How to Write a Tagline

Taglines are distillations of who you are and what you do, said in a way that captures people’s attention and piques their curiosity. A good tagline gets people excited, interested and wanting to know more.

Taglines are one of my favorite things to create because they bubble up whenever someone gets into the groove of talking about why they’re passionate about what they do.

Most of the time, unless we’ve had training and practice, when someone asks us to describe our mission, or what we do, or who our ideal clients are, we freeze up and either say too little or too much. Usually it’s too much as we talk around what we do and get more nervous as we push forward knowing we’re saying too many words and not really getting to the core of what we’re trying to say. Do I sound like I’m speaking from experience? I am! It took me months of training and practice to learn how to ask myself, and later my clients, the right questions and then to learn to listen to the answers for those key words or phrases that really got to the heart of what they do, why they do it and who they do it for.

Everyone Deserves to Have a Pretty Home

I was sitting at a morning networking event around a table with seven other women. Each of us had a moment to introduce ourselves and tell a little bit about who we are and what we do. One young woman started off so speaking so quietly, we had to ask her to speak up and she wandered around the description of her design business, switching back and forth between her B2B and her B2C offerings. We were a small and patient group and she finally settled down, took a breath and said, “Everyone deserves to have a pretty home. Even people who think they don’t have the money for a designer.” And there it was. Her drop of clarity in a sea of words. I told her later that morning that I thought she’d found her tagline – “Everyone deserves to have a pretty home,” and her face just lit up.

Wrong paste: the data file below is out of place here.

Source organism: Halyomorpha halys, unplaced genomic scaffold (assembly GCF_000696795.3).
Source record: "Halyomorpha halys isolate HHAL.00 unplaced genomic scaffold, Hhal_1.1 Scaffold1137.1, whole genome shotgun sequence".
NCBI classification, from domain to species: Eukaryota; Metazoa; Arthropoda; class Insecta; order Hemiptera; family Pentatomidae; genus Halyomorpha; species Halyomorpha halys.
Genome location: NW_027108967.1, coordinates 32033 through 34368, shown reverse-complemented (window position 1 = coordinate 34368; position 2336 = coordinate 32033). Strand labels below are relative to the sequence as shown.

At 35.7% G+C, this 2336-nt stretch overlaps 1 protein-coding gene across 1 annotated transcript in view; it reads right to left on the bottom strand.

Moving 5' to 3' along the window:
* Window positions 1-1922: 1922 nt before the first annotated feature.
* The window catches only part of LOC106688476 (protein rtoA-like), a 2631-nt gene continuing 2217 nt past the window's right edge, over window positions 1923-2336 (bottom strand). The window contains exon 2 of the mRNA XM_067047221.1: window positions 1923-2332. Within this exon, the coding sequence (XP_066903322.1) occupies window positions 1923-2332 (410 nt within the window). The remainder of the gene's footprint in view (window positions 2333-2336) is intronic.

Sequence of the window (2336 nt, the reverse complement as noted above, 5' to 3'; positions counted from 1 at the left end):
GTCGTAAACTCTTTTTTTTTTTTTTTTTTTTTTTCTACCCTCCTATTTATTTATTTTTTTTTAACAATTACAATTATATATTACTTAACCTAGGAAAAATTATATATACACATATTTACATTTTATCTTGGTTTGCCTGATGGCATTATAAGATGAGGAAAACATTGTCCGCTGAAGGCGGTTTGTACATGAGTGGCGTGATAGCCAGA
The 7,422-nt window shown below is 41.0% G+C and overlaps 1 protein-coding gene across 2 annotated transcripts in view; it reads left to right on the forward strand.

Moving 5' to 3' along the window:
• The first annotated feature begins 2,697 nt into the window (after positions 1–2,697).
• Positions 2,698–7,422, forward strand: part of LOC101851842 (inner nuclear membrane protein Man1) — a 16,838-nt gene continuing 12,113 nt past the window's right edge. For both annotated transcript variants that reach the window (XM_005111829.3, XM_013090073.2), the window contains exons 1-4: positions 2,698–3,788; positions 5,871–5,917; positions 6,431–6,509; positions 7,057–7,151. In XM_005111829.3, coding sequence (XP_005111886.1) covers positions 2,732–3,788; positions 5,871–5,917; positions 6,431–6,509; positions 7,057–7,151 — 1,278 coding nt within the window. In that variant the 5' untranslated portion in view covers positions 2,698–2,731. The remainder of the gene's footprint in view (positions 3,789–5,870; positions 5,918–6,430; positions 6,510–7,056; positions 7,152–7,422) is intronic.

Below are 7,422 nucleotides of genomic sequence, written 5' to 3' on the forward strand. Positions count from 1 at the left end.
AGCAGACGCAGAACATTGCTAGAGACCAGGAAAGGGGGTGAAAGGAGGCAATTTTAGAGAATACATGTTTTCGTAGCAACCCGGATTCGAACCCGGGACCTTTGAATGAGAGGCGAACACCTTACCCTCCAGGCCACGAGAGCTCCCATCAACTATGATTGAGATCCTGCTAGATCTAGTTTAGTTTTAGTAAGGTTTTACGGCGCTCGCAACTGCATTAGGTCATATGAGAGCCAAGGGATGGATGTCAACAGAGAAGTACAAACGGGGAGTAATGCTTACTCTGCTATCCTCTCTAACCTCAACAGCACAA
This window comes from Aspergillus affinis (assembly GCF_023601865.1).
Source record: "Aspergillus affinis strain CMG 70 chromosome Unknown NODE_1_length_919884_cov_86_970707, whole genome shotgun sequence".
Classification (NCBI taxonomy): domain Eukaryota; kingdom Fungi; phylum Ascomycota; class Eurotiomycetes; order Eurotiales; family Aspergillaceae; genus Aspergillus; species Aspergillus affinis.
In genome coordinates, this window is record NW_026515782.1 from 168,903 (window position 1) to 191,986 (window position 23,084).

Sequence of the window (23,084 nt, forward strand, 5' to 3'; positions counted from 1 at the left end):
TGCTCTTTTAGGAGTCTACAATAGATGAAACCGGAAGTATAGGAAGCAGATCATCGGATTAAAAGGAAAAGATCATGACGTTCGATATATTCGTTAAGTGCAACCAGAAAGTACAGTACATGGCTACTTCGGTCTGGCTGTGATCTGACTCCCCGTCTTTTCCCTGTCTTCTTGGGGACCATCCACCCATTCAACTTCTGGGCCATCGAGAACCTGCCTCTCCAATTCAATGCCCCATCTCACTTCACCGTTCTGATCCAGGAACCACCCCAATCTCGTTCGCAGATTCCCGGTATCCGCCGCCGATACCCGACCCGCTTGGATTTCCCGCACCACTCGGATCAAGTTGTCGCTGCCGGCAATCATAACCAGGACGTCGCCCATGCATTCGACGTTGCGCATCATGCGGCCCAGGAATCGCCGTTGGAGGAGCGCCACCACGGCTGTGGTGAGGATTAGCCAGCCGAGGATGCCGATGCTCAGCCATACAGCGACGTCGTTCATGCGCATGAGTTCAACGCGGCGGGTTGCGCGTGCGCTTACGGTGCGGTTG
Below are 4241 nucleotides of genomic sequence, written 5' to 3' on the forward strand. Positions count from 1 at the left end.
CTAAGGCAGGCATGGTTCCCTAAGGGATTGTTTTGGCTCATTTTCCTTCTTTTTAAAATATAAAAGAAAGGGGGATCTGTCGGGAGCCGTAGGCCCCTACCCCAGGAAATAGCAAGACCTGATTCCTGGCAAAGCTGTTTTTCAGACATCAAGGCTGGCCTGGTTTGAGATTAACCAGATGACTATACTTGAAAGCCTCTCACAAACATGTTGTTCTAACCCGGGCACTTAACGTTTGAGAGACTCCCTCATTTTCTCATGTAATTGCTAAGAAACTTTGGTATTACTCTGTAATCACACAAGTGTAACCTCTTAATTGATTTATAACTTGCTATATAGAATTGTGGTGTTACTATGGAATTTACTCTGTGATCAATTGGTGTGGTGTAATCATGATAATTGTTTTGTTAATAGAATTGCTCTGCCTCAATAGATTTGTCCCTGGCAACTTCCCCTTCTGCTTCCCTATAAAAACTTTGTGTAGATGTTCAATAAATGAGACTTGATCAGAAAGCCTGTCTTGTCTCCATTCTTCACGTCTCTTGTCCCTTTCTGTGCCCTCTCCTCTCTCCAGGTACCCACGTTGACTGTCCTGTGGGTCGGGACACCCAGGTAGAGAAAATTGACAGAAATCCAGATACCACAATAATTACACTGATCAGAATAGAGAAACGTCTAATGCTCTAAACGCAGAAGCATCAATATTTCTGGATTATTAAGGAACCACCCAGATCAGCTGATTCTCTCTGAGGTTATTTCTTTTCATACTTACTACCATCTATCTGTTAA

I love that moment! When a client (or anyone else) hears their own words spoken back to them and they ring true. When she realizes she knew all along exactly what her point was and why she’s doing what she does. That moment is so thrilling for me. I think it touches on the coach and yoga teacher in me. I love watching other people light up when they realize their own power and strength and innate knowing of who they are and what they’re here for.

It’s often hard to hear ourselves – there are so many voices in our heads all the time, telling us we’re foolish, or slow or we made a mistake or we should do this or shouldn’t do that. It’s a madhouse up there and most of us don’t hear the beautiful, brilliant, spot-on pieces of truth wandering around looking for the light.

Clarity in the Chaos

I was on a call with a new client a couple of days ago, getting to know her and her company. I ask a lot of questions at first so I can get a sense of who my clients are, and how they think about their business and how it relates to the world. The middle of our conversation went like this:

Me: What’s your mission statement?

Client: I don’t have a formal, written mission yet…

Me: That’s okay, part of what I do is help you create that. So tell me a little bit about what you want your company to help people do. What’s the ultimate outcome they get from working with you?

Client: We help people transition through the most difficult times in their life, we create less stress, we throw them a lifeline with clear steps to take, clear questions to ask, a clear path. We give them clarity in a place that is full of disarray.

And there it was. The perfect tagline: Clarity In The Chaos.

Turn Vulnerability Into Your Superpower